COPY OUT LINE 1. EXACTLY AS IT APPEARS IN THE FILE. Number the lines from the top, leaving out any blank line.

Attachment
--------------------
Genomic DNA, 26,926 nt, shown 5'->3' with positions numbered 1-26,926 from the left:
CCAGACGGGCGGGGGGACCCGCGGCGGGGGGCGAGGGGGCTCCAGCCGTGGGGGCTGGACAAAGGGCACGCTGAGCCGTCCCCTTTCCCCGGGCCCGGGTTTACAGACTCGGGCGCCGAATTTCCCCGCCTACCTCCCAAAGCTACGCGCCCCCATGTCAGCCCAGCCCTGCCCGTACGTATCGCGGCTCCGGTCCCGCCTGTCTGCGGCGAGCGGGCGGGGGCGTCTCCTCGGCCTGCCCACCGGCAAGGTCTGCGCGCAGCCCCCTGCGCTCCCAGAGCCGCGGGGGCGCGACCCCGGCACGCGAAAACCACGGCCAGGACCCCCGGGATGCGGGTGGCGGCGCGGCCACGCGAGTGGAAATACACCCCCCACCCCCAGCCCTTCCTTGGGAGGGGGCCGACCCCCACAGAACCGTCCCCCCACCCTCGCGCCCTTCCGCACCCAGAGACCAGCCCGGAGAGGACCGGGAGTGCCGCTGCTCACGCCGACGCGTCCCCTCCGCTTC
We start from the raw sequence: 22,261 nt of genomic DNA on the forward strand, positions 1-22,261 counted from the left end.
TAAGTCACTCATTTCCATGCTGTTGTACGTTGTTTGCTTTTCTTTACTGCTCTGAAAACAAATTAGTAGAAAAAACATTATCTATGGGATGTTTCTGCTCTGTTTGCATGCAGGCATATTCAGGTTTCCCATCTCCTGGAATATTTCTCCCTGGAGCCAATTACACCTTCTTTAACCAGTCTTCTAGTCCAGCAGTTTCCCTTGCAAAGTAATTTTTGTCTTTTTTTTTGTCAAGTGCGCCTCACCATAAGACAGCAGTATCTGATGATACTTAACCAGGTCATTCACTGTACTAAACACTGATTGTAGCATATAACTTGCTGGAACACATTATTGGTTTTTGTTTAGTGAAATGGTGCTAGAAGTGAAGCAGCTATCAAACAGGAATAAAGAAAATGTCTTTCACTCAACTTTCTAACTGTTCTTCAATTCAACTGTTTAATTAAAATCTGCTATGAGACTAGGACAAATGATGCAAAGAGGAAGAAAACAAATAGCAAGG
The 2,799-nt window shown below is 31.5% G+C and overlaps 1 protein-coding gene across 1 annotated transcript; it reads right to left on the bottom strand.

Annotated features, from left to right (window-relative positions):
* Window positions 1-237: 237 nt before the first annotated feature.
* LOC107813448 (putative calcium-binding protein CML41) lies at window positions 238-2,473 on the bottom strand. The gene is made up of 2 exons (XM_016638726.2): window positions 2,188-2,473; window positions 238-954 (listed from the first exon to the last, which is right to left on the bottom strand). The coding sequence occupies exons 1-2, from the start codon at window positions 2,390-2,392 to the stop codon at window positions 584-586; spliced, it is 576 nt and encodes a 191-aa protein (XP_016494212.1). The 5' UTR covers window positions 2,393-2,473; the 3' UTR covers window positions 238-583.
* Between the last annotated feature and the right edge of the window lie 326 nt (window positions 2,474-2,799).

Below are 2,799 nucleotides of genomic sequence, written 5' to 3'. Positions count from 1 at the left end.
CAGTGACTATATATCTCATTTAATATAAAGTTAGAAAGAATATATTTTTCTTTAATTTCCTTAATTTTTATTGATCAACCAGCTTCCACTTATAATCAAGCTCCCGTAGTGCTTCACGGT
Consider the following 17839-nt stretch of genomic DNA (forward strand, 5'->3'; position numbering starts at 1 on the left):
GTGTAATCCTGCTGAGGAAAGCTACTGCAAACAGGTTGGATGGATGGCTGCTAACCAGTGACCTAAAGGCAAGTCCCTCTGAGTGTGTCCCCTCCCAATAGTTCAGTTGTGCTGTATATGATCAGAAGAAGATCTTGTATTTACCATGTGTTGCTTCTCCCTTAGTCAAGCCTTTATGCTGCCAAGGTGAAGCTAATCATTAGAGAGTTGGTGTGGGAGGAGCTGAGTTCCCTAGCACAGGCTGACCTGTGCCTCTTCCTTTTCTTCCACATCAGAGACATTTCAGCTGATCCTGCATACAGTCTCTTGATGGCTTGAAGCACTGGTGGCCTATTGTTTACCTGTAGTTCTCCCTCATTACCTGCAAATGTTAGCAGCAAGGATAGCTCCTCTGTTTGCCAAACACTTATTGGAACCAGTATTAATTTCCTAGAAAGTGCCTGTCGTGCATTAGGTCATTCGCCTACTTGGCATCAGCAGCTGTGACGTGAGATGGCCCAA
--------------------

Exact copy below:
Genomic DNA, 26,926 nt, shown 5'->3' with positions numbered 1-26,926 from the left: